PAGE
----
Profits at industrial groups slid 2.2 percent in the first half, sharply down from a 29 percent gain in the same period last year, according to the national statistics bureau.
The government has started to loosen policy, cutting interest rates twice and encouraging banks to lend more to infrastructure projects. However, compared with late 2008 when it unveiled a mammoth stimulus package, Beijing has been much more tentative this time around and liquidity remains relatively constrained.
Given the bleak corporate backdrop and the muted policy support, a stock market rally this year would have been surprising and divorced from the fundamentals of the economy. For Mr. Guo’s part, analysts say it is reassuring that he has not been sidetracked by concerns over market weakness.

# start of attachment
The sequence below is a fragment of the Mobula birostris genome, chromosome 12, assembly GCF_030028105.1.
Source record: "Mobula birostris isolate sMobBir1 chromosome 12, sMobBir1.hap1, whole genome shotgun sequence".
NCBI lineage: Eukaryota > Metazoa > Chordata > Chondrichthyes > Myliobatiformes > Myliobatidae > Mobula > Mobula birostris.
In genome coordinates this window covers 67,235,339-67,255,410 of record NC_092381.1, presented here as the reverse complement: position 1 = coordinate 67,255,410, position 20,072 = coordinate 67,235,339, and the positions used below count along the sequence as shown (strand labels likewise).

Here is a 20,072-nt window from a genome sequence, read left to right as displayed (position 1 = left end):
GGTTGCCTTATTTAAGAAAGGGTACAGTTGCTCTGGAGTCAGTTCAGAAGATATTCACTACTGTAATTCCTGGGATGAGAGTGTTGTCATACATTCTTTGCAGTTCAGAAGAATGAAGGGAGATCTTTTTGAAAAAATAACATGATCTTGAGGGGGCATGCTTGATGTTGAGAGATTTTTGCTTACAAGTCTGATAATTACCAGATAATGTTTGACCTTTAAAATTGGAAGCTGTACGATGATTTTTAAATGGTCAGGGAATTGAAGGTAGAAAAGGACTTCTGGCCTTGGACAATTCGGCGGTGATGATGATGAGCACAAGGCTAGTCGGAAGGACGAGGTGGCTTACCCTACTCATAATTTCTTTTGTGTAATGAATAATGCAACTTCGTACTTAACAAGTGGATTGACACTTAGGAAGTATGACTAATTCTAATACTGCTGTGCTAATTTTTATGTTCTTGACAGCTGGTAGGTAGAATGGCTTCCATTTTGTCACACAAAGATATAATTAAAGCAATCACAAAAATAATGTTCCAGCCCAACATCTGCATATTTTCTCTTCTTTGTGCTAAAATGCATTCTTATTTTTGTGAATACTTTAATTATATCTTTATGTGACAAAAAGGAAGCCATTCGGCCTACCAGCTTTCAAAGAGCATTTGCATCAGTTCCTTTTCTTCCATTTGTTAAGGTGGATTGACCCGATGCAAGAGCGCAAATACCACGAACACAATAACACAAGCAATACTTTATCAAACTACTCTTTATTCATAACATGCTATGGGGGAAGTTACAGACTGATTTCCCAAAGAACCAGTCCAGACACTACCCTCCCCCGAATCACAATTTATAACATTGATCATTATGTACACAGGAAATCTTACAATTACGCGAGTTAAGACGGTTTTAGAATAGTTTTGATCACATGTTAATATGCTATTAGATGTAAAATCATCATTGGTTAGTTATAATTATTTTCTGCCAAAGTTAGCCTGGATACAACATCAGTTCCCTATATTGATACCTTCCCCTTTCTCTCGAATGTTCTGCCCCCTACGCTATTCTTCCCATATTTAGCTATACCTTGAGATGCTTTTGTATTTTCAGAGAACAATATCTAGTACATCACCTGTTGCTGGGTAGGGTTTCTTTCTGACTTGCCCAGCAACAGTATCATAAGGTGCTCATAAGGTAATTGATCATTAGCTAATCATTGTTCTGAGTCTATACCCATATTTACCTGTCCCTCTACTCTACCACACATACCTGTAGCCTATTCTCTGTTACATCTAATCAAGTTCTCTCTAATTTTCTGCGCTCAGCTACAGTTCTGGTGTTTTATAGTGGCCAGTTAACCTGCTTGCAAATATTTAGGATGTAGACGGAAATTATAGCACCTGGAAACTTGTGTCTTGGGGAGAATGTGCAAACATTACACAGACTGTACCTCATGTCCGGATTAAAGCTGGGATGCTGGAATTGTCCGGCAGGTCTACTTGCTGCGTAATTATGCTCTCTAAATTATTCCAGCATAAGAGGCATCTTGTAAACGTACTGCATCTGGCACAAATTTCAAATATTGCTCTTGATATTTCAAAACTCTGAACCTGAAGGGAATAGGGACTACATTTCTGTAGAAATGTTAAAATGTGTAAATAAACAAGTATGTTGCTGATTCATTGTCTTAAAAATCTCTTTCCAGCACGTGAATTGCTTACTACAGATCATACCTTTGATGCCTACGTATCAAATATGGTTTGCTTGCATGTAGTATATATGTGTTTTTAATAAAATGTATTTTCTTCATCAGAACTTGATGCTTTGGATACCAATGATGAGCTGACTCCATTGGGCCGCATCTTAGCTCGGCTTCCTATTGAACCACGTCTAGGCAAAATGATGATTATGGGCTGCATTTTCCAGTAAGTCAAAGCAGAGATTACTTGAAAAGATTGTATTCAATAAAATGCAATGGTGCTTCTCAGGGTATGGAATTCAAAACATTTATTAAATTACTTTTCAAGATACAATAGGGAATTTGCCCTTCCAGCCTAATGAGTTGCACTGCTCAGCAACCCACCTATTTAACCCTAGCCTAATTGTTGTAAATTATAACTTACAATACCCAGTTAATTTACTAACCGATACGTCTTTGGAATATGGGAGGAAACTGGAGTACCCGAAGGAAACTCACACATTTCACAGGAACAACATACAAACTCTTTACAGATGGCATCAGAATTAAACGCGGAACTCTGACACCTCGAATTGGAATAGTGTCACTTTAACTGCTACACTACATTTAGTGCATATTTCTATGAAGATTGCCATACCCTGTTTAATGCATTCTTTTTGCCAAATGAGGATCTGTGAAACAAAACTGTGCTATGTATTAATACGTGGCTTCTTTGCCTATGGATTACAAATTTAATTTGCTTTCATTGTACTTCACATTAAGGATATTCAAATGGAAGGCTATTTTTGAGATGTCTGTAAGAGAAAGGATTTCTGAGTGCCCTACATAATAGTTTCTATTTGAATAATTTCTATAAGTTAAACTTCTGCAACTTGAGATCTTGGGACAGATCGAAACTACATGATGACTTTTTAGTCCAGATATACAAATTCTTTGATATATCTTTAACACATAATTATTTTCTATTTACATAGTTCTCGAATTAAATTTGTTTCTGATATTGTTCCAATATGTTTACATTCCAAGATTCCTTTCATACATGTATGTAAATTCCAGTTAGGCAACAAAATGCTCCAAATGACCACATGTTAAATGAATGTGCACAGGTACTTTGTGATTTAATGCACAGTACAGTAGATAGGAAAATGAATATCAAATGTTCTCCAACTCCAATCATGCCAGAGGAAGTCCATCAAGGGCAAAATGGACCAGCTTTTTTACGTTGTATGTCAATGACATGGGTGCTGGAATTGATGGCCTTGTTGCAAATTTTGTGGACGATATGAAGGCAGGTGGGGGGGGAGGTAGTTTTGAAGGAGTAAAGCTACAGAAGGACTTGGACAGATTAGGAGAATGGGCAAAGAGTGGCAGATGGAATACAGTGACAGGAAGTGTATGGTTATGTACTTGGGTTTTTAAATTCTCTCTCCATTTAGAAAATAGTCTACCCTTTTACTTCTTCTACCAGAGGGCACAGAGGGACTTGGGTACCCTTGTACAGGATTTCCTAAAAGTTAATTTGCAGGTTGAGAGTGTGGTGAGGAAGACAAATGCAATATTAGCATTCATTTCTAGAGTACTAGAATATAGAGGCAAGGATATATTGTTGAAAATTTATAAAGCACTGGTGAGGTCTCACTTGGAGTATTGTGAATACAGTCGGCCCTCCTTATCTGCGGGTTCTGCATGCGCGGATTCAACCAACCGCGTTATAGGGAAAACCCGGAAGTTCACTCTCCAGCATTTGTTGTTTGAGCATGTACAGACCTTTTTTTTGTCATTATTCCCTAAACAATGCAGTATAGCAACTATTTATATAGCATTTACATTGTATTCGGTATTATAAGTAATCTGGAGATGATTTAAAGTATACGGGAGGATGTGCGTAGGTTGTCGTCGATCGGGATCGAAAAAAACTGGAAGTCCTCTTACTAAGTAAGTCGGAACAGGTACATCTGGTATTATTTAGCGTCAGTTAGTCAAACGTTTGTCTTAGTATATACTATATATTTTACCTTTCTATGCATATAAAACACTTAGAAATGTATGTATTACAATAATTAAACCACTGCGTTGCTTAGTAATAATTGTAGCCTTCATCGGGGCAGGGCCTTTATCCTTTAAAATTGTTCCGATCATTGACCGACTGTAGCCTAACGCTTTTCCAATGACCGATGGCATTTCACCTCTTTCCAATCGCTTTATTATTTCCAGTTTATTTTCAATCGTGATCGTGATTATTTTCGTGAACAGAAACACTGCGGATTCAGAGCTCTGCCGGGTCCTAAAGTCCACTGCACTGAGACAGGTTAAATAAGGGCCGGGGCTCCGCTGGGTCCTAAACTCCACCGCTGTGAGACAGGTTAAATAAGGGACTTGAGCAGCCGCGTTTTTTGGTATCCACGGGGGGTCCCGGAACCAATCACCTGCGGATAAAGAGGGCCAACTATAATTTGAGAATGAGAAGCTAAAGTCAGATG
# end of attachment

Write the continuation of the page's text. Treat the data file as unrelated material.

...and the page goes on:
One episode highlighted this point last month. Retail investors, who account for about three-quarters of the daily turnover in the Chinese market, launched an online petition that attracted nearly 10,000 signatures in two weeks. Their aim was to get the regulator to halt initial public offerings, believing that a cap on the supply of new equities would give a lift to the market.
“Behind every retail investor, there stands a family that has been deeply hurt by the endless IPOs and the poor performance of stocks,” the petition read.Page 2 of 4 | Prev Page | Next Page